Features, Print July 3, 2018

Dynohunter – A Constant Evolution

by Jed Murphy

Boulder-based Dynohunter never want to completely fit in with what’s going on around them. Cutting a way for themselves through the festival and EDM scene across the country, they have opened for legends such as Infected Mushroom, Papadosio, and Bonobo. A household name amongst the Colorado festival circuit, each year their name climbs higher and higher on the line-up posters. We spoke with the Dynohunter guys ahead of their gig at ARISE about all the things that make them tick.

What makes a good remix?

It starts with the original tune and digging into all the different parts and sounds to find things that are unique and interesting about the track, whether it be a tone, a melody, or a rhythm. Sometimes we choose to follow the framework/structure of the song loosely or completely change the structure and style of the tune but use some of the sound palette or melodies from the original. It’s finding a balance of reinventing the track and really making it your own while supporting and honoring what you love about the original.

With such a body of work and busy tour schedule, how do you separate what you want to hear from the “noise”?

Not settling. We’ve always tried to make music that inspires us – where that inspiration comes from is constantly changing. Sometimes it’s a new sound or a new vibe, or it’s a different level of execution, continuity or diversity. Inspiration is fluid and you just have to ride its wave. Sometimes you have to really hunt for it, but when you find it, it’s like a return to that familiar joyful feeling. That’s where it all starts; that’s what keeps us pushing forward.

It’s also really important to develop continuity, to work hard to refine and distill your brand to its essence but at the same time be diverse and unafraid to try new things out, even if they don’t end up working out. We’ve worked hard at really carving out our own niche and constantly trying to break our own ‘formula’. At the end of the day, you always have to be making music for yourself; no one’s better at doing you than you.

Do you do anything differently when preparing for a festival gig compared to a smaller venue?

What does make a difference is what time of day/night and the general vibe of the party we are playing. We try to make our sets create a vibe that is fitting for the surroundings. This has manifested into some pretty special, very late night sets as well as sunset sets at festivals attempting to capture and give a soundtrack to that moment.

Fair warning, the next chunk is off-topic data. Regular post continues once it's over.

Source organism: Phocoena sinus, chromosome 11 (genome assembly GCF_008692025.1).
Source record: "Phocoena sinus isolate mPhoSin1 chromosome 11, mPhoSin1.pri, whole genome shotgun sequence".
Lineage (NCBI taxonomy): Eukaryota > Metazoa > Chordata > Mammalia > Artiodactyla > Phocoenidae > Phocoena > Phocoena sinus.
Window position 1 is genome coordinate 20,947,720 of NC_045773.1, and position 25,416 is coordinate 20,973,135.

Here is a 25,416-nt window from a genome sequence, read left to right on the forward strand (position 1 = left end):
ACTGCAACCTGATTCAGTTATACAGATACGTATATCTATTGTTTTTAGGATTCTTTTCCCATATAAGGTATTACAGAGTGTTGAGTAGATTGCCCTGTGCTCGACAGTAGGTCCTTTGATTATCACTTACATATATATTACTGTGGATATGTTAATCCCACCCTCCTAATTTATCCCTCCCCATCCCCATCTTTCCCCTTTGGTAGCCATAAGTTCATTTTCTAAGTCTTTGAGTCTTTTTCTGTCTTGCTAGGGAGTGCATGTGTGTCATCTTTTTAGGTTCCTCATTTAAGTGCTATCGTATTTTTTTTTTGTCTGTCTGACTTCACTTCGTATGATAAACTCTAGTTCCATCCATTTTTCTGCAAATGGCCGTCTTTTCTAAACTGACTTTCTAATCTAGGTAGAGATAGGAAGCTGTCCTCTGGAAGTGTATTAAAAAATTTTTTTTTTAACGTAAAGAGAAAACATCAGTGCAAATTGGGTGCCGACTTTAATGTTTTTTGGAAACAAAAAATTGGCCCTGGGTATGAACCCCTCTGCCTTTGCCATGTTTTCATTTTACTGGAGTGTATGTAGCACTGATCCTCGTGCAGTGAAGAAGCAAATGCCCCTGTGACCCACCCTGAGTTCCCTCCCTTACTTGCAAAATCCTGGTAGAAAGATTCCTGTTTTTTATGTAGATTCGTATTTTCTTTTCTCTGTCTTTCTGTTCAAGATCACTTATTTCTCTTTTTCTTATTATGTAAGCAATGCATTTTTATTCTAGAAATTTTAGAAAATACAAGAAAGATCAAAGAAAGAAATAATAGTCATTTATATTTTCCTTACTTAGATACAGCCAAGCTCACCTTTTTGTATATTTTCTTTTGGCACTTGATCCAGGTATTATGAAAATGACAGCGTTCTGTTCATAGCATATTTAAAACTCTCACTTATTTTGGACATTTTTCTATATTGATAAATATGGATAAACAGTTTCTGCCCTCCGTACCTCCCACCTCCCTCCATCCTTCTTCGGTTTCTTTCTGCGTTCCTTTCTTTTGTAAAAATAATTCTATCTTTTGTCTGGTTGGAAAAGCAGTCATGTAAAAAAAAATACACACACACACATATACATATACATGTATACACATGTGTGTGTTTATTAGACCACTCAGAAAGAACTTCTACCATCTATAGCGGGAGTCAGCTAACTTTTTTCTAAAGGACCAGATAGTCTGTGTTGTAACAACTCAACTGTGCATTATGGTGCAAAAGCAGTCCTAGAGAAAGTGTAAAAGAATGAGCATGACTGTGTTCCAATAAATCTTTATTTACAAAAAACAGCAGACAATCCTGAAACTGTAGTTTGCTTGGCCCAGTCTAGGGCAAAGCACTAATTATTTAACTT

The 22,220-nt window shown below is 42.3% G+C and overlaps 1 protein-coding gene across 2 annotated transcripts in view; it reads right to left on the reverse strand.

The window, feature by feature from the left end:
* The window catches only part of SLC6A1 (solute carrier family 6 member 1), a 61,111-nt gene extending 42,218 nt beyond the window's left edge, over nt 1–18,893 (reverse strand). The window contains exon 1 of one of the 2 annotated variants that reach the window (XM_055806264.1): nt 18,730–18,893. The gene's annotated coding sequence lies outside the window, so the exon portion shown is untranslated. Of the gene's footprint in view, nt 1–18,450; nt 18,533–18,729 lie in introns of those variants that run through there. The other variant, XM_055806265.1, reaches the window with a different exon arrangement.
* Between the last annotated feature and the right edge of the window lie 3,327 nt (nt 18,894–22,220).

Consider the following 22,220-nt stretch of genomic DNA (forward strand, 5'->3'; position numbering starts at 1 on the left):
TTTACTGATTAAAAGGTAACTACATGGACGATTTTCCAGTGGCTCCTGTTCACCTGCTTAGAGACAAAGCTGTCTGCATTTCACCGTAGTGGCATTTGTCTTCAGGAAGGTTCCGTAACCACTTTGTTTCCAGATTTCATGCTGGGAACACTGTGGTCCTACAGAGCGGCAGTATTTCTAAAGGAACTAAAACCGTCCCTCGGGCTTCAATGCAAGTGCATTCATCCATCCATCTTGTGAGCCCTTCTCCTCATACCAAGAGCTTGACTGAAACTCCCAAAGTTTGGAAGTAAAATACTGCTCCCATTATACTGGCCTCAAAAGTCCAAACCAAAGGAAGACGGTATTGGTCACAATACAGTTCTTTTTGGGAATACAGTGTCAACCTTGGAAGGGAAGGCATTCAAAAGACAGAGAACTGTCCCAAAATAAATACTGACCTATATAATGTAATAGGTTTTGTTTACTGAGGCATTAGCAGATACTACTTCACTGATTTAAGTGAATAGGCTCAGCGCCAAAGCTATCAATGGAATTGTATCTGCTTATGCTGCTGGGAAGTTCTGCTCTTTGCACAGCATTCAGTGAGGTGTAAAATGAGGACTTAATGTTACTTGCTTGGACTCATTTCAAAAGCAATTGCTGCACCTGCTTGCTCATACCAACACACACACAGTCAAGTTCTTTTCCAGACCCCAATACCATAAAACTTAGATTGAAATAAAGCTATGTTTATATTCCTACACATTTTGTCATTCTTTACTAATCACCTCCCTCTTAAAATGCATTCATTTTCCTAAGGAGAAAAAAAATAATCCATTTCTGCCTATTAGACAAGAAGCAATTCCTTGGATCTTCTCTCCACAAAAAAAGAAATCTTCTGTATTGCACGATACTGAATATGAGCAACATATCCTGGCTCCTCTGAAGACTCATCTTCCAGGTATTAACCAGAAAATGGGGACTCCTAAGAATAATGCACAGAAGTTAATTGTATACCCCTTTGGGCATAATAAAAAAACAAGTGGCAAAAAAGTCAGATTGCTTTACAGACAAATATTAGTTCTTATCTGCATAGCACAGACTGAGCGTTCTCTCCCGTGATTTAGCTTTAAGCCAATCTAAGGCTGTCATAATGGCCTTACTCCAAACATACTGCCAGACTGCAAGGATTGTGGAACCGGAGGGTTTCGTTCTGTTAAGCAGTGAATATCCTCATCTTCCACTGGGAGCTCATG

Did you learn anything new this time around in the studio?

Yes. Always yes. Evolving and growing in the sound always keeps us on our toes. Constantly trying new or tweaking newly established recording and mix techniques helps us get close to the sound we have in our heads. We’ve been trying to capture that classic vintage analog sound and find the delicate balance between a mix with character and warmth while still having a modern punch and clarity to it.

What led you to electronic music?

Electronic music is an endless universe of possibility. The creative flow and production aren’t hampered by the confines of a single instrument. There are no boundaries. As a band we are not only trying to write good songs but create the whole Dynohunter world – combining elements of past, present, & future. Producing electronic music and combining it with drums, bass, sax and synths allows us to reach deeper into that world and create a more immersive experience for our fans. We also love dance music – the positive, high energy feeling you get, the way it brings people together and raises everyone’s vibration collectively. There’s something deeply spiritual and ritualistic about dance music’s driving drumming style. It harkens back to our ancestors beating on drums and dancing around fires 100,000 years ago. You can really feel that even today.

How has festival and EDM culture changed since you began doing shows?

The culture has expanded exponentially. Almost every subgenre has multiple festivals dedicated to them specifically and there are more festivals that aim to include them all under one roof. The production value has skyrocketed and many people have come to expect the experience of an otherworldly atmosphere. The barrier of people who were “against” electronic music in favor of more traditional styles has broken down too. Artists in all genres are innovating the way they include and blend live elements with electronic production and people are taking notice. I would say its steadily maturing.

What was the biggest surprise you experienced in the last year?

We love that house and techno seem to be catching on with a larger festival and jam audience. Being born out of the jam scene and gravitating towards house and techno ourselves, we have helped others see how, for example, a DJ is able to weave together a 2-hour set and take the audience on a ride in a similar way to a jam band. Both are doing a lot of improvising and creating unique moments, both are long format approaches in contrast to 3-4 minute pop songs. We would love to see this trend continue, go to a music festival and get every musical itch scratched!

Dynohunter play at the epitome of such a festival, Loveland’s Arise Festival (Green Tree Stage) Sunday, August 5th.